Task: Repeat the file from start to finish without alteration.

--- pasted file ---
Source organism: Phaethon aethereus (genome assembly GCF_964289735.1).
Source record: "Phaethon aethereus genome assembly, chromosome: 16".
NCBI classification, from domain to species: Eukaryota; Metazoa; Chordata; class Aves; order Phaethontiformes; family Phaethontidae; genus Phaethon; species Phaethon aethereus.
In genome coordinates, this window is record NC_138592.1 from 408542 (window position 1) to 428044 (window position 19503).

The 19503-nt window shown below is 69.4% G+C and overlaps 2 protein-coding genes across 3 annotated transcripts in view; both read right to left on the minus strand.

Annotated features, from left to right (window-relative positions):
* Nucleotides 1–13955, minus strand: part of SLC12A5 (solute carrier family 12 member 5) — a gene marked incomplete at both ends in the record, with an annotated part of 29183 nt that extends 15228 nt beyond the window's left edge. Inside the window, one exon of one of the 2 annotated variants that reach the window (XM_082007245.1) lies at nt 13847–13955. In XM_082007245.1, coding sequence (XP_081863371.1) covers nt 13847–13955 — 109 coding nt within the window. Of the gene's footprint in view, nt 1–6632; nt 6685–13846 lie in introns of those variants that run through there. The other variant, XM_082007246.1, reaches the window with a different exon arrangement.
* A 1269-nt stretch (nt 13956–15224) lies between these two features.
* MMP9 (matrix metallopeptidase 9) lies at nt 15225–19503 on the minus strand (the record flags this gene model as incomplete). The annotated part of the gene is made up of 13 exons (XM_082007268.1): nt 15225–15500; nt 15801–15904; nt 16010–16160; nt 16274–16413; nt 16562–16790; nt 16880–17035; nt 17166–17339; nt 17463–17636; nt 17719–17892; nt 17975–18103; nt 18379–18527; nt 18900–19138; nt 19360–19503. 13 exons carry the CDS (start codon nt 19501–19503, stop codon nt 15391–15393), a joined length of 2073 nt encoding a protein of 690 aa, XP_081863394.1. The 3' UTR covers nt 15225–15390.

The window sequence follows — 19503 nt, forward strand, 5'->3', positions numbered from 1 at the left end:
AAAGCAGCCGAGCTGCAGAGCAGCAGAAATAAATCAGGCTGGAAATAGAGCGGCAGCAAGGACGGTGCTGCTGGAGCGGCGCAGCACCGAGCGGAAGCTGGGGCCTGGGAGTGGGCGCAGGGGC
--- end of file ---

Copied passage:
Source organism: Phaethon aethereus (genome assembly GCF_964289735.1).
Source record: "Phaethon aethereus genome assembly, chromosome: 16".
NCBI classification, from domain to species: Eukaryota; Metazoa; Chordata; class Aves; order Phaethontiformes; family Phaethontidae; genus Phaethon; species Phaethon aethereus.
In genome coordinates, this window is record NC_138592.1 from 408542 (window position 1) to 428044 (window position 19503).

The 19503-nt window shown below is 69.4% G+C and overlaps 2 protein-coding genes across 3 annotated transcripts in view; both read right to left on the minus strand.

Annotated features, from left to right (window-relative positions):
* Nucleotides 1–13955, minus strand: part of SLC12A5 (solute carrier family 12 member 5) — a gene marked incomplete at both ends in the record, with an annotated part of 29183 nt that extends 15228 nt beyond the window's left edge. Inside the window, one exon of one of the 2 annotated variants that reach the window (XM_082007245.1) lies at nt 13847–13955. In XM_082007245.1, coding sequence (XP_081863371.1) covers nt 13847–13955 — 109 coding nt within the window. Of the gene's footprint in view, nt 1–6632; nt 6685–13846 lie in introns of those variants that run through there. The other variant, XM_082007246.1, reaches the window with a different exon arrangement.
* A 1269-nt stretch (nt 13956–15224) lies between these two features.
* MMP9 (matrix metallopeptidase 9) lies at nt 15225–19503 on the minus strand (the record flags this gene model as incomplete). The annotated part of the gene is made up of 13 exons (XM_082007268.1): nt 15225–15500; nt 15801–15904; nt 16010–16160; nt 16274–16413; nt 16562–16790; nt 16880–17035; nt 17166–17339; nt 17463–17636; nt 17719–17892; nt 17975–18103; nt 18379–18527; nt 18900–19138; nt 19360–19503. 13 exons carry the CDS (start codon nt 19501–19503, stop codon nt 15391–15393), a joined length of 2073 nt encoding a protein of 690 aa, XP_081863394.1. The 3' UTR covers nt 15225–15390.

The window sequence follows — 19503 nt, forward strand, 5'->3', positions numbered from 1 at the left end:
AAAGCAGCCGAGCTGCAGAGCAGCAGAAATAAATCAGGCTGGAAATAGAGCGGCAGCAAGGACGGTGCTGCTGGAGCGGCGCAGCACCGAGCGGAAGCTGGGGCCTGGGAGTGGGCGCAGGGGC